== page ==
Transaid is an international development charity that identifies, champions, implements and shares local transport solutions, improving access to basic services and economic opportunities in developing countries. Transaid’s Sam Clark attended the 2015 Africa Forum as a guest of CILT International and spoke on the work Transaid is doing to minimise road fatalities and injuries.
At Transaid we believe that transport is a major factor determining people’s access to essential services and indeed opportunities, and therefore has an integral role to play in eradicating poverty.
Founded by CILT and Save the Children, and requested by Her Royal Highness the Princess Royal, who remains the patron today, we started life as part of Save the Children in the mid-1980s before many of the large non-governmental organisations had their own in-house logistics teams.
In the late 1990s, Transaid moved away from emergency relief taking a longer term developmental approach becoming an independent charity in 1998.
Our principal areas of work are as follows:
- Community Managed Intermediate Modes of Transport: We provide access to appropriate forms of transport such as bicycle and motorcycle ambulances for communities where conventional forms of transport are not available or affordable. These life-saving technologies enable men, women and children in rural communities to reach health services when they are most in need
- Transport Management: We work with departments of health, governments and other organisations to improve the management and maintenance of their fleets. We do this by applying the Transaid Transport Management System to reduce costs, improve service delivery and increase operational efficiency
- Supply Chain Management: We work with Ministries of Health to implement systems to improve medical supply chains at the national level and to ensure drugs are carried that last mile to reach populations in remote and rural communities
- Road Safety: We promote professional driver training standards and develop driver training programmes, including the ‘training of trainers’ to improve driver competence, road safety and the efficient use of vehicles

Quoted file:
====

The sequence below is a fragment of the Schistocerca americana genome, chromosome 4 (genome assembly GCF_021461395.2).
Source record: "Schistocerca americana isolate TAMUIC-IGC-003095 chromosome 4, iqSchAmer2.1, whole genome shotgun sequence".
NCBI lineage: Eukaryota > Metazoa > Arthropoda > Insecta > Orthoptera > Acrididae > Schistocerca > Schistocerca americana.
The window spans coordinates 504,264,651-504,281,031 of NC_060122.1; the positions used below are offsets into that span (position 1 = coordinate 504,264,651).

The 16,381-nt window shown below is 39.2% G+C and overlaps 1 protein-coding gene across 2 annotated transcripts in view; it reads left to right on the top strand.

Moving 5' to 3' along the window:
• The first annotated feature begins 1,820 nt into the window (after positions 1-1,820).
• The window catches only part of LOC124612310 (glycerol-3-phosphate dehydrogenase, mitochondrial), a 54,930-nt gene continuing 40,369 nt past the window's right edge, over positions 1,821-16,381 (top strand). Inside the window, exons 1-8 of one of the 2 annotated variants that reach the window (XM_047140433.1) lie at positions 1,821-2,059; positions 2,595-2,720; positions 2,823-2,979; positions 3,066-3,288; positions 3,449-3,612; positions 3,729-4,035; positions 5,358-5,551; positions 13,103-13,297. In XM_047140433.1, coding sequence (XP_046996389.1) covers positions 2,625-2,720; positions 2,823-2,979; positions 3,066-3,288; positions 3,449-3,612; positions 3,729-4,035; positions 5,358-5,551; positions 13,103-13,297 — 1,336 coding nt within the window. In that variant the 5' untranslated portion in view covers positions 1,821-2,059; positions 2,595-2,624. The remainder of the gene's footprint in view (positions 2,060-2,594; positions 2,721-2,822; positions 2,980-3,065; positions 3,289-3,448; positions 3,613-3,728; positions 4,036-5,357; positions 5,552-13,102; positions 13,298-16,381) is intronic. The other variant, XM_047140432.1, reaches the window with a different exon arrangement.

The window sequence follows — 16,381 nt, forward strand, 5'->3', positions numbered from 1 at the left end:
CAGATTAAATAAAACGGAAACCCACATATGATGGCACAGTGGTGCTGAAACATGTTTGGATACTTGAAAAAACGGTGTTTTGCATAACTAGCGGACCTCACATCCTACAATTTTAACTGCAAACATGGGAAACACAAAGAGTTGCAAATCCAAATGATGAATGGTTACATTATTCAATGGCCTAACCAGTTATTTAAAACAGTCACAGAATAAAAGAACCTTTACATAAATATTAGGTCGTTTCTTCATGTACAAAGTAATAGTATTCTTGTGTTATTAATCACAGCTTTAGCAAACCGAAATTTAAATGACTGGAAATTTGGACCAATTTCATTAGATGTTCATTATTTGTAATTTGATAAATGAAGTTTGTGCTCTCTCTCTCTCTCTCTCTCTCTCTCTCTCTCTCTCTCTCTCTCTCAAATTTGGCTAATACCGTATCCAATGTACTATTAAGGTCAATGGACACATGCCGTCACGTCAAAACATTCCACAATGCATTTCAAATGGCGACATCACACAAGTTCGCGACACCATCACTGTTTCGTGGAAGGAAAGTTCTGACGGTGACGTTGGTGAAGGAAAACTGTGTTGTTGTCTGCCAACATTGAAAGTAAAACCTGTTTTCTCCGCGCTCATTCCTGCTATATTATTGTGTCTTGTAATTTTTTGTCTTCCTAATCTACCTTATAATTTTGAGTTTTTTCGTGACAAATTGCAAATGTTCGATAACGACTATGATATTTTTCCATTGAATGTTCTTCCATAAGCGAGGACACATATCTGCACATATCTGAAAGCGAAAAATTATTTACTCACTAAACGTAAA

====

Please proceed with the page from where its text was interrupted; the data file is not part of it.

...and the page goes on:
Approximately 1.24 million people are killed on roads worldwide each year which equates to about 3500 road related deaths every day. 20-50 million people are injured and/or suffer long term disability as a result of a road crash. 90% of these deaths and injuries occur in developing countries – countries that are least able to deal with the scale of this problem – placing an extraordinary amount of pressure on what are already overburdened health systems and communities.
Road crashes are the single largest killer of young people between the ages of 15 and 29 in the world. They kill more young people than malaria, diarrhoea and HIV/AIDs combined. Road crashes cost an estimated 1-5% of gross domestic product in developing countries.
Road crashes have the potential to plunge households into poverty when, for example, a family’s main breadwinner is the person most likely to get killed or injured, with 59% of road deaths being young adults aged 15-44. As well as the long term loss in wages, there is the potential cost to families in having to pay for expensive medical treatment. But probably one of the most important things to remember, and the reason of why Transaid feels it can make a difference is that road crashes are preventable.